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Last week I attended a Knowledge and Content Management conference in London.  There were over 200 delegates and two streams of papers covering, funnily enough, Knowledge Management and Content Management.

What surprised me was the bias in numbers attending the two streams, with far more attendees in the KM room than the CM room.  I wasn’t sure why it surprised me which made me ponder on it some more….

I think that after many years working in the world of information management, and dipping my toes into knowledge management on some occasions, I’d come round to thinking that KM was a bit old hat.  I’d thought it was a term which had been labelled as one of those management consultants’ theories and was almost gone.  I’d worked in blue chip companies where KM was definitely a no-no term to use, where eyes drifted up to the ceiling at its mere mention.  I’d personally moved on into intranet management using good, solid information management skills; organising content for the user, managing content though proper life cycles etc.

But here was a conference full of people wanting to make KM work for them and their organisations, still discussing ways in which people’s tacit knowledge (the stuff in their heads) could be captured before they leave a company, how it could be shared and reused.

To start with I seemed to be hearing the same conversations I was involved with nearly 10 years ago – about how to make KM work.  But I soon realised that it had then been a problem then without a technology solution to make it EASY to solve.  Some intranets, along with other huge non web-based databases had been developed to ‘share knowledge’ in the past and had so often failed because the technology was just too difficult to use.  Very few companies really got KM to work for them.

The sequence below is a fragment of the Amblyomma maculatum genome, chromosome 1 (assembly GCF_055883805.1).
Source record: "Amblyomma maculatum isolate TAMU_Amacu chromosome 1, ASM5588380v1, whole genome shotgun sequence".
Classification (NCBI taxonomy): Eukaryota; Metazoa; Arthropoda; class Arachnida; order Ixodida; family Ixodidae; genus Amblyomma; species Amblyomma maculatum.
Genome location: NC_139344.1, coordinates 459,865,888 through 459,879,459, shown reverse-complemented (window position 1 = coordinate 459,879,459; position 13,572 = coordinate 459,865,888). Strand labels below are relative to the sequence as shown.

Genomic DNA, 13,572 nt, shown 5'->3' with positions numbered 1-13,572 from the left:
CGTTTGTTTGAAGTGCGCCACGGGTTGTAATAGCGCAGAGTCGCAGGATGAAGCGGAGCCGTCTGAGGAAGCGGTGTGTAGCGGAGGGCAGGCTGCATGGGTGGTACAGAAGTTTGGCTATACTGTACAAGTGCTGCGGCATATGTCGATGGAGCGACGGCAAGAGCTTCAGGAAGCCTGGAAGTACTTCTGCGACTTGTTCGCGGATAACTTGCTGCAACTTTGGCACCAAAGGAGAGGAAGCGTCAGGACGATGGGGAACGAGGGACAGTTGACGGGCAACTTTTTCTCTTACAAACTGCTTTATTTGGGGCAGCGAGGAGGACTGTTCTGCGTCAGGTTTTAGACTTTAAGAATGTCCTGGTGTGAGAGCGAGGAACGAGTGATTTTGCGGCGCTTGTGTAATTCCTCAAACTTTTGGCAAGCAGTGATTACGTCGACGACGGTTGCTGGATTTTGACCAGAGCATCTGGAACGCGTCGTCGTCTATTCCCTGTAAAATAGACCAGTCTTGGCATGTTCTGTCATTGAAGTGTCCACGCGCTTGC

Now, in the newer era of Web 2.0, with wikis, blogs, discussion forums, photo sharing on Flickr, networking through FaceBook and Myspace, and all things ‘sharing and communicating’ online, Knowledge Management has become a real possibility again.

These web based tools, adapted for use within corporate firewalls, integrated with everyone’s intranet to be part of normal working web environment, now offer easy to use solutions to information and knowledge sharing.  But are we ready for the free-for-all inside the corporate firewall, how many rules do we need to have around the ‘networking’ and will the rules just stifle the sharing again? 

It seemed from last week that there’s a real mix out there now, still some stayed intranet based databases of ‘knowledge’ that no one really looks at, plus some very active communities sharing knowledge over geographic and functional boundaries.  Maybe KM hasn’t drifted away at all, but is finally becoming something useable and real.  My gut feel is still that good KM is just good ‘Information Management’ really (I would say that, I’m an information professional!), but I’m open to being convinced that it’s more than that now.

About the author

Nancy Goebel - DWG's Managing Director for Member & Benchmarking ServicesNancy Goebel is DWG’s Managing Director for Member Services. In addition to heading up service delivery, she is responsible for member engagement, retention and growth. Nancy also sits on DWG’s Board of Directors.

Prior to joining the Digital Workplace Group, Nancy was a accomplished executive at JPMorgan Chase where she built and led a global team in desigining and implementing an award-winning intranet. She also led digital enablement and business re-engineering initiatives.

Outside work, Nancy is a wine maker, fundraiser, meditator, wife and mother of two.

Connect with Nancy on Twitter: @nancyatdwg or on Google +.


  1. The state of knowledge management from Helen Day

    Helen Day writes The state of KM, CM and intranets based on her attendance at a conference on knowledge management and content management. KM does seem to be undergoing a resurgence.

  2. I think what we are finding is that knowledge sharing flows from relationships. When managing content becomes divorced from relationships and communication, we try to enforce rules and procedures around content management and that’s when its use falls off.

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